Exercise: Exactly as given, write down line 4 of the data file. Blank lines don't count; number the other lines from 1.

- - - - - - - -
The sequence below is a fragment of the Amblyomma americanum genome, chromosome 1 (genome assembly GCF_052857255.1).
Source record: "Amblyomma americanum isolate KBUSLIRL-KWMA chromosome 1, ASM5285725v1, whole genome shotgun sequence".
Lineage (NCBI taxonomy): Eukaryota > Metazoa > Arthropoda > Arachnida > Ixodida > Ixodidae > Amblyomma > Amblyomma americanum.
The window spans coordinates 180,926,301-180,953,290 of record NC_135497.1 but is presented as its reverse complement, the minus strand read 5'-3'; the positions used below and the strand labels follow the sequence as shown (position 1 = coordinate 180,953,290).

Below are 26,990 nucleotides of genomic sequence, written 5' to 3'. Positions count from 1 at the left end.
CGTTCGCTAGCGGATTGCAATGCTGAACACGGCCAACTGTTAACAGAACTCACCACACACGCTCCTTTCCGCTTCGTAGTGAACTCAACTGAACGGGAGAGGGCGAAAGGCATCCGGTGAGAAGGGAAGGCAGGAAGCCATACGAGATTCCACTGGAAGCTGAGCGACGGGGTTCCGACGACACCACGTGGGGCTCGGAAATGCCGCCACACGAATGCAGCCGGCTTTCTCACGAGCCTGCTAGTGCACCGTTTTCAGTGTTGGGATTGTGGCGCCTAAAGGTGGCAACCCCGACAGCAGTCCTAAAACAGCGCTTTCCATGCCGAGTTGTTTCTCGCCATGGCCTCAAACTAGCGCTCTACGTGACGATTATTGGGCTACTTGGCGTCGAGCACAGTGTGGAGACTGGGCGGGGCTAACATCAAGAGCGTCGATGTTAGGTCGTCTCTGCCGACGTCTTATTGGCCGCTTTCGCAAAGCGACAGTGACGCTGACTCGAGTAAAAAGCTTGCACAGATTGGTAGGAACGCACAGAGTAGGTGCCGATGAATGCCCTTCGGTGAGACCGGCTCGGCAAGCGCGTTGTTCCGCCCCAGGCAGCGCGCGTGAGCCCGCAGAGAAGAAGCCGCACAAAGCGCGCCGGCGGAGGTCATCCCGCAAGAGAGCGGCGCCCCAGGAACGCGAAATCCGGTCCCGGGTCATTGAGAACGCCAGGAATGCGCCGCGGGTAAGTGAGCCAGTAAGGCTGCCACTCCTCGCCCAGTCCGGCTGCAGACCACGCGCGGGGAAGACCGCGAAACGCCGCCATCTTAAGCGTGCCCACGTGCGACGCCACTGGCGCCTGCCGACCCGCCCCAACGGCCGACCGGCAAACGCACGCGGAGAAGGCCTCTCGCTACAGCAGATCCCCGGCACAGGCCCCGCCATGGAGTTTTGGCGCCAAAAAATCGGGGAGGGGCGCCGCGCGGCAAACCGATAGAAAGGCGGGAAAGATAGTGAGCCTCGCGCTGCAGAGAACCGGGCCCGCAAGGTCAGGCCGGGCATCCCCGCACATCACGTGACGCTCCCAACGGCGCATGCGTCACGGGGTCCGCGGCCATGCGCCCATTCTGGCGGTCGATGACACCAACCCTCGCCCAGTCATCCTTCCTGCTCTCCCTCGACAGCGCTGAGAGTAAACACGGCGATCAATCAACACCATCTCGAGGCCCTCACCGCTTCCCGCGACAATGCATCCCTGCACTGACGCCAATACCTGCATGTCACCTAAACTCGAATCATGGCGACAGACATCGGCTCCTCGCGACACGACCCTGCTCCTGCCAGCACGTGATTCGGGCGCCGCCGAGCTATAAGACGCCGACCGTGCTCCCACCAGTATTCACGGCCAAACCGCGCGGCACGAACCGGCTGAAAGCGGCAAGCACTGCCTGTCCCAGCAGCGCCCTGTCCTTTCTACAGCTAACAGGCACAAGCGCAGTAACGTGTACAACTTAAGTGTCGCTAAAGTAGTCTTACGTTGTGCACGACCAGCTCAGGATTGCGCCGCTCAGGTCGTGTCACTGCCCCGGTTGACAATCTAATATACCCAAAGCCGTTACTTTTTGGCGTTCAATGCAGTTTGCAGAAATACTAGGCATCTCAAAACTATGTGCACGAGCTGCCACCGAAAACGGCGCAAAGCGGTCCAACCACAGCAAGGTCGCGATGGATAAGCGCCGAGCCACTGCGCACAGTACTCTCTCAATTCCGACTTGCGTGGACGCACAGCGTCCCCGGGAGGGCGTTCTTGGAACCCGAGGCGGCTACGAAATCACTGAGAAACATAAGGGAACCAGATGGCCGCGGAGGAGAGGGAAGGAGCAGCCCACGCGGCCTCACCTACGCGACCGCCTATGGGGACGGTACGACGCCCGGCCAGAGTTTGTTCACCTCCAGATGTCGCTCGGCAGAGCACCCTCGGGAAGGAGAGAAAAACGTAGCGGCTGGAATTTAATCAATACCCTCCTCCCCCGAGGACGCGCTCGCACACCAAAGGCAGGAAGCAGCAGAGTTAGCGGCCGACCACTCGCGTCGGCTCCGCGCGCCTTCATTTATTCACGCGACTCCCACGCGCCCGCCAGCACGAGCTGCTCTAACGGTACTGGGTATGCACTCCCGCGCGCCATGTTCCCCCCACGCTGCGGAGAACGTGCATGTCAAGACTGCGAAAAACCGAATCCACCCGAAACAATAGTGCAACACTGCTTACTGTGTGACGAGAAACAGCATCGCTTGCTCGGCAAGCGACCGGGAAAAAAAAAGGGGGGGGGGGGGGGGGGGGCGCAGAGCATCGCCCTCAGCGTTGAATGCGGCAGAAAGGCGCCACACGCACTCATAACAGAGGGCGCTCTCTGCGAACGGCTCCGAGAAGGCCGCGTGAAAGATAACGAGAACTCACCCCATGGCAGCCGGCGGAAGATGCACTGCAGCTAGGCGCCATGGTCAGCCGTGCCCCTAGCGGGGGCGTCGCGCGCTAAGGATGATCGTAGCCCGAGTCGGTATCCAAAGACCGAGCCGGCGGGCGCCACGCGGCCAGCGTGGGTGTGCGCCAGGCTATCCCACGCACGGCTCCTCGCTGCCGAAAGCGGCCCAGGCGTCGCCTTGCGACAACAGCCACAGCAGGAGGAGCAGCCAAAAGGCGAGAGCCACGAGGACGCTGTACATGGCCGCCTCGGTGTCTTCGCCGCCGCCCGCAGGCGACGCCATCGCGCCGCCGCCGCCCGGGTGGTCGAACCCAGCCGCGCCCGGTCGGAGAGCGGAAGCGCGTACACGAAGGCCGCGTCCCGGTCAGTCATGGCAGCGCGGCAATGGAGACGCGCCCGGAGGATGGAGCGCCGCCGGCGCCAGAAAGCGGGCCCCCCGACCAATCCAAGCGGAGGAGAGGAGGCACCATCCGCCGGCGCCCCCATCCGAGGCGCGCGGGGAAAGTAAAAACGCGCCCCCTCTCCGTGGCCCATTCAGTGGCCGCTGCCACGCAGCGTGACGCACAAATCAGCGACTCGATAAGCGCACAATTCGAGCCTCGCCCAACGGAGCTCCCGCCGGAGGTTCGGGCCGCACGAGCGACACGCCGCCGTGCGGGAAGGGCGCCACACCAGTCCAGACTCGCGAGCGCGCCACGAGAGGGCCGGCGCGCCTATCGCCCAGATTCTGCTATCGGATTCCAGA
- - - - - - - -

The window spans coordinates 180,926,301-180,953,290 of record NC_135497.1 but is presented as its reverse complement, the minus strand read 5'-3'; the positions used below and the strand labels follow the sequence as shown (position 1 = coordinate 180,953,290).